Liberal Democrat leader Nick Clegg told delegates at his Party's conference today that he loved Britain and wanted it to stay in the European Union.
In his keynote speech, the Deputy Prime Minister also attacked Ukip, calling them the "acceptable face" of backward-facing politics.
ITV News political correspondent Romilly Weeks was at the conference in York:
Nick Clegg intends to remain as Liberal Democrat leader until at least 2020 - whether or not the party is in power - his office said today as speculation about the Deputy Prime Minister's future overshadowed his spring conference speech.
The Deputy Prime Minister was forced to respond to speculation about his future following reports that senior MPs were positioning themselves as possible successors.
"Nick Clegg intends to be the leader of the Liberal Democrats today, tomorrow, into the 2015 election and through the whole of the next parliament," a spokesman said.
"He intends to be leader of the Liberal Democrats whether or not we are in government."
A Liberal Democrat MP wore a Nigel Farage mask at the party's conference as she mocked the Ukip leader's penchant for beer.
Just before Nick Clegg's appearance, Lorely Burt also mocked a former-Ukip councillor's claim that this winter's floods had been brought on by the introduction of gay marriage.
The Liberal Democrats are the only guardians of a "modern, open and tolerant Britain", leader Nick Clegg has said to the party's spring conference.
Mr Clegg defended his party's role in the coalition government, and said the party must remain in power after next year's general election to ensure the "reconstruction and renewal" of the country.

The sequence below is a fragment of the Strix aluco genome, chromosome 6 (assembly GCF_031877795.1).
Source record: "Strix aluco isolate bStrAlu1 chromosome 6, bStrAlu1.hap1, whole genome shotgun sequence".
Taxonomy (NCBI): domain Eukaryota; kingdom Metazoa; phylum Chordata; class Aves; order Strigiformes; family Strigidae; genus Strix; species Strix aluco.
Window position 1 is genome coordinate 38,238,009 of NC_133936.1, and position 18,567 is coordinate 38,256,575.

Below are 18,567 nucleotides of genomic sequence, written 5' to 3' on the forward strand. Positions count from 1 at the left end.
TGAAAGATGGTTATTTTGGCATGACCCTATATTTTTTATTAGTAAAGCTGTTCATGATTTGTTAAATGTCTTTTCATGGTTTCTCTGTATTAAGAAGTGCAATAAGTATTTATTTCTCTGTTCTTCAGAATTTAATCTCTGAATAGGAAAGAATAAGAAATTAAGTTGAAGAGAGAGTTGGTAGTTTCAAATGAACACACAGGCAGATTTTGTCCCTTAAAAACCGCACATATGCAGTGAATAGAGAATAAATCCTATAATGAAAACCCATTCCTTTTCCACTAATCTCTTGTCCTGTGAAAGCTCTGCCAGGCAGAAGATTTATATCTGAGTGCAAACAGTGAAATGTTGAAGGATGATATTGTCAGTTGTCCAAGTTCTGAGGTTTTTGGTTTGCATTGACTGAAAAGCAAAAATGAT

The deputy prime minister added that, though many "still feel the squeeze" of the recent economic downturn, British people can "finally see the light at the end of the tunnel".
Nick Clegg has aimed fire at Nigel Farage and Ukip for their "politics of blame" in his closing speech at the Liberal Democrats' spring conference in York.
As some polls indicate eurosceptic Ukip may overtake the Lib Dems in May's European elections, Clegg said: "Do you want Britain in or out [of the EU]? That's the real question in May."
Nick Clegg will start the build up to his European election debate showdown with Ukip leader Nigel Farage by promising to take on "backwards-looking politics and making the case for EU membership.
Speaking at the Liberal Democrat party conference in York later today, the Deputy Prime Minister will acknowledge the EU needs reform, but in a swipe at his Tory coalition colleagues will stress that the UK cannot demand changes with "one foot out of the door".
He will warn that "pulling up the drawbridge" would wreck the economy, make it harder to catch international criminals and hamper efforts to tackle climate change.
The Liberal Democrats will make raising the personal income tax allowance to £12,500 a key demand in any coalition negotiations after the 2015 general election.
Treasury Chief Secretary Danny Alexander confirmed in a speech to the party's spring conference that increasing the threshold will be written into the party's manifesto for the contest.
A rise of at least £500 - giving a tax cut of £100 - would be earmarked for the first Budget after the election, he said.
The Lib Dems have made raising the point at which people start paying income tax to £10,000 a priority in Government and Mr Alexander indicated pressure was mounting for George Osborne to signal a further rise to £10,500 in this month's Budget.
Raising the personal income tax allowance to £12,500 will be a key Liberal Democrat demand in any coalition talks after the 2015 election, the senior minister who will lead the party's negotiating team will say today.
Treasury Chief Secretary Danny Alexander will confirm that increasing the threshold will be written into the party's manifesto for the contest, and a rise of at least £500 - giving a tax cut of £100 - would be earmarked for the first Budget or Autumn Statement after the election.
The Lib Dems have made raising the point at which people start paying income tax to £10,000 a priority in Government, and Mr Alexander indicated pressure was mounting for George Osborne to signal a further rise to £10,500 in this month's Budget.